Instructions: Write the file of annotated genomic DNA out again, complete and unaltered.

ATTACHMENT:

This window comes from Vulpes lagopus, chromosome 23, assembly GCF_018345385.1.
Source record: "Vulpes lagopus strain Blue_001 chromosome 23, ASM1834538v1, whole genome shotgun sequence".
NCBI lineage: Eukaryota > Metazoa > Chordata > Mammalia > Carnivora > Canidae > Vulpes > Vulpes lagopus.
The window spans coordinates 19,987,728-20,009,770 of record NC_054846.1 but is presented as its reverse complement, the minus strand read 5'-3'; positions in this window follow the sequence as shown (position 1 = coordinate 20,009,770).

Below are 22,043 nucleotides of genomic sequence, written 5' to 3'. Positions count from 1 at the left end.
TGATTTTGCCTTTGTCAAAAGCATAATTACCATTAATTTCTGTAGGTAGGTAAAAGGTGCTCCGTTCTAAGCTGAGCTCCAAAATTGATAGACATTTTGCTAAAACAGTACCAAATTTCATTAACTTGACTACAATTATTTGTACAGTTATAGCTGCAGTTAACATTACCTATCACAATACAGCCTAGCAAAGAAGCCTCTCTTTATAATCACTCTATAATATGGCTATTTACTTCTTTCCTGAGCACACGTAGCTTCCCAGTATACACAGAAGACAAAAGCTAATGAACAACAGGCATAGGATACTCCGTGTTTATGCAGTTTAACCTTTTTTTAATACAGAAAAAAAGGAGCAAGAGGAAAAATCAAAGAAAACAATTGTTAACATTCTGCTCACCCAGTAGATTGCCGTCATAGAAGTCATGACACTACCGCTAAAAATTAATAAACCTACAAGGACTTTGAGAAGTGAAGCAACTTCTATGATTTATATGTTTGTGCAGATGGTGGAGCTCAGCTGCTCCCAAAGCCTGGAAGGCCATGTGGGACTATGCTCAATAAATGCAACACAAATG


This window comes from Vulpes lagopus, chromosome 23, assembly GCF_018345385.1.
Source record: "Vulpes lagopus strain Blue_001 chromosome 23, ASM1834538v1, whole genome shotgun sequence".
NCBI lineage: Eukaryota > Metazoa > Chordata > Mammalia > Carnivora > Canidae > Vulpes > Vulpes lagopus.
The window spans coordinates 19,987,728-20,009,770 of record NC_054846.1 but is presented as its reverse complement, the minus strand read 5'-3'; positions in this window follow the sequence as shown (position 1 = coordinate 20,009,770).

Below are 22,043 nucleotides of genomic sequence, written 5' to 3'. Positions count from 1 at the left end.
TGATTTTGCCTTTGTCAAAAGCATAATTACCATTAATTTCTGTAGGTAGGTAAAAGGTGCTCCGTTCTAAGCTGAGCTCCAAAATTGATAGACATTTTGCTAAAACAGTACCAAATTTCATTAACTTGACTACAATTATTTGTACAGTTATAGCTGCAGTTAACATTACCTATCACAATACAGCCTAGCAAAGAAGCCTCTCTTTATAATCACTCTATAATATGGCTATTTACTTCTTTCCTGAGCACACGTAGCTTCCCAGTATACACAGAAGACAAAAGCTAATGAACAACAGGCATAGGATACTCCGTGTTTATGCAGTTTAACCTTTTTTTAATACAGAAAAAAAGGAGCAAGAGGAAAAATCAAAGAAAACAATTGTTAACATTCTGCTCACCCAGTAGATTGCCGTCATAGAAGTCATGACACTACCGCTAAAAATTAATAAACCTACAAGGACTTTGAGAAGTGAAGCAACTTCTATGATTTATATGTTTGTGCAGATGGTGGAGCTCAGCTGCTCCCAAAGCCTGGAAGGCCATGTGGGACTATGCTCAATAAATGCAACACAAATG